Skaldic Poetry of the Scandinavian Middle Ages

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Sigvatr Þórðarson (Sigv)

11th century; volume 1; ed. Judith Jesch;

3. Austrfararvísur (Austv) - 21

Skj info: Sigvatr Þórðarson, Islandsk skjald, o. 995-o. 1045 (AI, 223-75, BI, 213-54).

Skj poems:
1. Víkingarvísur
2. Nesjavísur
3. Austrfararvísur
4. En drape om kong Olaf
5. Vestrfararvísur
6. Et kvad om Erlingr Skjalgsson
7. Flokkr om Erlingr Skjalgsson
8. Tryggvaflokkr
9. Et digt om dronning Astrid
10. Knútsdrápa
11. Bersǫglisvísur
12. Erfidrápa Óláfs helga
13. Lausavísur
14. Et par halvvers af ubestemmelige digte

Sigvatr or Sighvatr Þórðarson (Sigv) is said (ÍF 27, 54) to have been the son of Þórðr Sigvaldaskáld ‘Poet of Sigvaldi’, an Icelander who served, in succession, Sigvaldi jarl Strút-Haraldsson, leader of the Jómsvíkingar, his brother Þorkell inn hávi ‘the Tall’, who campaigned in England, and Óláfr Haraldsson, later king of Norway (r. c. 1015-30) and saint. Þórðr is listed as one of Sigvaldi’s skalds in Skáldatal (SnE 1848-87, III, 259, 268), but none of his poetry survives. The family tradition of poetry can also be traced in Óttarr svarti ‘the Black’, said to have been Sigvatr’s sister’s son (ÍF 27, 144; ÓH 1941, I, 203). Sigvatr was brought up by a certain Þorkell, at Apavatn in south-west Iceland. When nearly fully grown he sailed to what is now Trondheim, where he met up with his father and joined King Óláfr’s retinue. According to Snorri (ÍF 27, 54-6; ÓH 1941, I, 81-3), Sigvatr recited Lv 2-3 at this time, and he interceded with the king on behalf of Icelandic merchants forced to pay a heavy tax in Norway (cf. Sigv Lv 4). It is also likely that this is when Þórðr provided Sigvatr with the material for Víkv (see Introduction to Sigv Víkv), which may be the poem referred to in the prose introduction to Sigv Lv 2 (Fidjestøl 1982, 118). There is no evidence that Sigvatr ever returned to Iceland, and according to the anecdote in which Sigv Lv 11 is preserved, he died on the island of Selja in north-western Norway and was buried at Kristskirkja (Kristkirken) in Trondheim. His poetry records his various journeys to Sweden, England and the Continent, as well as incidents in Norway. We know nothing of Sigvatr’s private life, except that he had a daughter called Tófa, who had King Óláfr himself as her godfather (Sigv Lv 19).

Sigvatr’s surviving poetic oeuvre is both large and remarkably diverse, encompassing different kinds of encomia not only on King Óláfr (Sigv Víkv, Sigv Nesv, Sigv Óldr, Sigv ErfÓl), but also on King Knútr of Denmark (Sigv Knútdr) and the Norwegian nobleman Erlingr Skjálgsson (Sigv Erl, Sigv Erlfl). Sigvatr was godfather to King Magnús inn góði ‘the Good’ Óláfsson and composed some avuncular words of advice to the boy-king (Sigv BervII). All of these patrons are recognised in Skáldatal (SnE 1848-87, III, 252-4, 258, 260-2, 269), where Sigvatr is also credited with having composed for the Swedish king Ǫnundr Óláfsson (although no such poetry survives, cf. Sigv Knútdr 4/6) and the Norwegian chieftain Ívarr inn hvíti ‘the White’ (cf. Context to Sigv Lv 8). Sigvatr also composed a poem on the Norwegian pretender Tryggvi Óláfsson (Sigv Tryggfl) and is unique in having composed in dróttkvætt in praise of a woman, Óláfr Haraldsson’s widow Ástríðr Óláfsdóttir (Sigv Ást). Several of Sigvatr’s poems are more or less loosely connected sequences of stanzas rather than more formal compositions, and encompass both travelogue (Sigv Austv) and political commentary (Sigv Vestv, Sigv BervII). The latter genre is also well represented in his lausavísur, which also include some remarkably personal stanzas expressing his grief at the death of King Óláfr (Sigv Lv 22-4). Sigvatr’s status as a hǫfuðskáld ‘chief skald’ was recognised in the twelfth century (cf. Esk Geisl 12/8VII). His versatility as a poet has clearly inspired a number of anecdotes focusing on the composition of poetry, mostly of doubtful authenticity (cf. Contexts to Sigv Lv 1, 8, 11, 27; also Introduction to Ótt Hfl). Apart from two fragments preserved in SnE (Sigv Frag 1-2III), Sigvatr’s poetry is transmitted in a wide range of texts within the tradition of the kings’ sagas and is therefore edited in this volume or (in the case of the late Sigv Berv) in SkP II. For general studies of Sigvatr’s life and works, see Paasche (1917), Hollander (1940) and Petersen (1946).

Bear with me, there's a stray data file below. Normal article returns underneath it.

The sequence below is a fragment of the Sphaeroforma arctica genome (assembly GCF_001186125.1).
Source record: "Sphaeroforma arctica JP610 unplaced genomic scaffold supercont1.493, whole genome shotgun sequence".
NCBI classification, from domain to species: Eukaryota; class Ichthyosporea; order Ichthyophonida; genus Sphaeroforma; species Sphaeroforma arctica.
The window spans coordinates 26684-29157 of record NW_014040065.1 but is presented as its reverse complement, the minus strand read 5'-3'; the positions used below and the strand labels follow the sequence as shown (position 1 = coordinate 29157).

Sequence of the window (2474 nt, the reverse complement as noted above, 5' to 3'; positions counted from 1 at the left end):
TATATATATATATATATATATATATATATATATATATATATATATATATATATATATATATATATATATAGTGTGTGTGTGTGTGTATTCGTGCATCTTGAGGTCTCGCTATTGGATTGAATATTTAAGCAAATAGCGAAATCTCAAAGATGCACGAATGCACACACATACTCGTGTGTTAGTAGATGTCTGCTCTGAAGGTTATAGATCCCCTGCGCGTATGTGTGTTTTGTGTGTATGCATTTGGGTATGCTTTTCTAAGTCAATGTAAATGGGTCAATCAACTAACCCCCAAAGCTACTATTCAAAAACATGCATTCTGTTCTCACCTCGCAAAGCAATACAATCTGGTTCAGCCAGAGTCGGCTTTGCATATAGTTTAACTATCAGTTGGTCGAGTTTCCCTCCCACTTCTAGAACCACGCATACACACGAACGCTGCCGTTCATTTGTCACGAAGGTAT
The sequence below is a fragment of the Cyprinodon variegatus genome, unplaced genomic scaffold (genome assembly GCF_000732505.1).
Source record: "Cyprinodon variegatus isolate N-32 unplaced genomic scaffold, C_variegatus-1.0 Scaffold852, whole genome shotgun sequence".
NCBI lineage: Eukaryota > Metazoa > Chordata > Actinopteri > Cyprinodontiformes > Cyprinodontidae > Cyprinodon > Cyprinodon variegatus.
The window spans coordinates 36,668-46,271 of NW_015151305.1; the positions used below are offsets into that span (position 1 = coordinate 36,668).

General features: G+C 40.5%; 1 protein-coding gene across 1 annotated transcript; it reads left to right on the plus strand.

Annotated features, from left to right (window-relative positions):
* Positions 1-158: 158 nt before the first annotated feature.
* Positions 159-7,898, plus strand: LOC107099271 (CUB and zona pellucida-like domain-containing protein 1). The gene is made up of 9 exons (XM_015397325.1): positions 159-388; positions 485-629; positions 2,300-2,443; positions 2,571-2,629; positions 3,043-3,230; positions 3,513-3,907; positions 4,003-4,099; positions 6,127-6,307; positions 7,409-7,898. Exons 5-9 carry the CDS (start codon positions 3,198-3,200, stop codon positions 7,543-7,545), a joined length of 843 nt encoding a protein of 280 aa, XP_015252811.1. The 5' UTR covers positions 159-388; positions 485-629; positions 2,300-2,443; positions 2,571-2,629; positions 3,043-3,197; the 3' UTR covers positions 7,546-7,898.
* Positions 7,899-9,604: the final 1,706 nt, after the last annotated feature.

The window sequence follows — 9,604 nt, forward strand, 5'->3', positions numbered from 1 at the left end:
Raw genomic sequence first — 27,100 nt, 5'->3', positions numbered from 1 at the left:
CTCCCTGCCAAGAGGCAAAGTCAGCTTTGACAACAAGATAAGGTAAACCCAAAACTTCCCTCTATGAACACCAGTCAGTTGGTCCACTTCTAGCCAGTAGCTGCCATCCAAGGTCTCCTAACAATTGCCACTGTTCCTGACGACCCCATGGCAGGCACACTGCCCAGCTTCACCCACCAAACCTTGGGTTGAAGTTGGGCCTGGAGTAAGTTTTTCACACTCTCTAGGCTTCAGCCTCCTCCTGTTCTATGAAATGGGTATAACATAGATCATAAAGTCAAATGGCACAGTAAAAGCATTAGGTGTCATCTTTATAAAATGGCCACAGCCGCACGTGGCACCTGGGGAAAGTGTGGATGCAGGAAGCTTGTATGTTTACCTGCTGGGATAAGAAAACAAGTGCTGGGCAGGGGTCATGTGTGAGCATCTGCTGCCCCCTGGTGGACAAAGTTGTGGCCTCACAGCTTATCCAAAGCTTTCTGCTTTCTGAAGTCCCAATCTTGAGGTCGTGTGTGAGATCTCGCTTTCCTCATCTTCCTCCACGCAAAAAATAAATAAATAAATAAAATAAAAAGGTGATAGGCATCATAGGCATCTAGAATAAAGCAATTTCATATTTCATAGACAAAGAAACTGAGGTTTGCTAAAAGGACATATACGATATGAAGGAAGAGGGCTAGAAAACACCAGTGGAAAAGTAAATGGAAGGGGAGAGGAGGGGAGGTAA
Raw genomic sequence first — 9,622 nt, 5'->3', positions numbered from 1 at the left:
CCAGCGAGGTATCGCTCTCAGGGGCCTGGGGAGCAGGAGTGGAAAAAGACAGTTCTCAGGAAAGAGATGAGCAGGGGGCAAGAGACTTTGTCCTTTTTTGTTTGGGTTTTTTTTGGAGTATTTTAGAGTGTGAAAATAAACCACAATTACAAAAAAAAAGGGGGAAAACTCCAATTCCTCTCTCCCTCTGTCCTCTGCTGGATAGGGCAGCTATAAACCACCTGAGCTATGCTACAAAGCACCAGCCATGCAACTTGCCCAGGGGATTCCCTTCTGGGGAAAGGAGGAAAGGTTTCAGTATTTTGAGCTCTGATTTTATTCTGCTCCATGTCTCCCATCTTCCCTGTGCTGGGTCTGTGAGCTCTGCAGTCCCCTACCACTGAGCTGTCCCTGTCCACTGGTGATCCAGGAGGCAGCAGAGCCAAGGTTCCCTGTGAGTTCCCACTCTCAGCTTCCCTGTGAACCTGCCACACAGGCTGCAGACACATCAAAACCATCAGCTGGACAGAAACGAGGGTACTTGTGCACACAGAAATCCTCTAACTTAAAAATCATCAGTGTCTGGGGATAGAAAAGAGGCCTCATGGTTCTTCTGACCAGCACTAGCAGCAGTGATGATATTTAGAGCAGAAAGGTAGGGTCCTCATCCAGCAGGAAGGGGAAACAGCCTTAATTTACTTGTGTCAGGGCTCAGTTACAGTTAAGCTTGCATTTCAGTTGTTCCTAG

Austrfararvísur (‘Verses on a Journey to the East’) — Sigv AustvI